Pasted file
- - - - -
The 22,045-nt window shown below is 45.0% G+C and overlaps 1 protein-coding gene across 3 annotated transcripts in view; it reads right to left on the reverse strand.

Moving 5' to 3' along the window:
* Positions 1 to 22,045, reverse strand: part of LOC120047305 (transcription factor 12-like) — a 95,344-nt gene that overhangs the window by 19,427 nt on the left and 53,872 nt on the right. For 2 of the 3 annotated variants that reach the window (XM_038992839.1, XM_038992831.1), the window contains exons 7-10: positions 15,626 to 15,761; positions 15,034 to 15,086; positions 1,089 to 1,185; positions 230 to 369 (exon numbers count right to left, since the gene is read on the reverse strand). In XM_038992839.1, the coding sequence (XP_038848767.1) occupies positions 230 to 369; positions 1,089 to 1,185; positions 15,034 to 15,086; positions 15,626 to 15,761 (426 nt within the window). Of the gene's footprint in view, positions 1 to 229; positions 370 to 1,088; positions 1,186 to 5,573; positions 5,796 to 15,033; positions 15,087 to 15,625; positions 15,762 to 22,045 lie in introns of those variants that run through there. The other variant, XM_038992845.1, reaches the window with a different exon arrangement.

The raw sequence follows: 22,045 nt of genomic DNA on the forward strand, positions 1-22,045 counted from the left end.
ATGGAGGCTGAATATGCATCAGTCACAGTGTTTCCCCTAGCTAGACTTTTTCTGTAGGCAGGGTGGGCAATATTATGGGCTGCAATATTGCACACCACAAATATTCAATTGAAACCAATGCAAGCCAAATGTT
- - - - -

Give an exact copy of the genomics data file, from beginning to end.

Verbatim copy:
The 22,045-nt window shown below is 45.0% G+C and overlaps 1 protein-coding gene across 3 annotated transcripts in view; it reads right to left on the reverse strand.

Moving 5' to 3' along the window:
* Positions 1 to 22,045, reverse strand: part of LOC120047305 (transcription factor 12-like) — a 95,344-nt gene that overhangs the window by 19,427 nt on the left and 53,872 nt on the right. For 2 of the 3 annotated variants that reach the window (XM_038992839.1, XM_038992831.1), the window contains exons 7-10: positions 15,626 to 15,761; positions 15,034 to 15,086; positions 1,089 to 1,185; positions 230 to 369 (exon numbers count right to left, since the gene is read on the reverse strand). In XM_038992839.1, the coding sequence (XP_038848767.1) occupies positions 230 to 369; positions 1,089 to 1,185; positions 15,034 to 15,086; positions 15,626 to 15,761 (426 nt within the window). Of the gene's footprint in view, positions 1 to 229; positions 370 to 1,088; positions 1,186 to 5,573; positions 5,796 to 15,033; positions 15,087 to 15,625; positions 15,762 to 22,045 lie in introns of those variants that run through there. The other variant, XM_038992845.1, reaches the window with a different exon arrangement.

The raw sequence follows: 22,045 nt of genomic DNA on the forward strand, positions 1-22,045 counted from the left end.
ATGGAGGCTGAATATGCATCAGTCACAGTGTTTCCCCTAGCTAGACTTTTTCTGTAGGCAGGGTGGGCAATATTATGGGCTGCAATATTGCACACCACAAATATTCAATTGAAACCAATGCAAGCCAAATGTT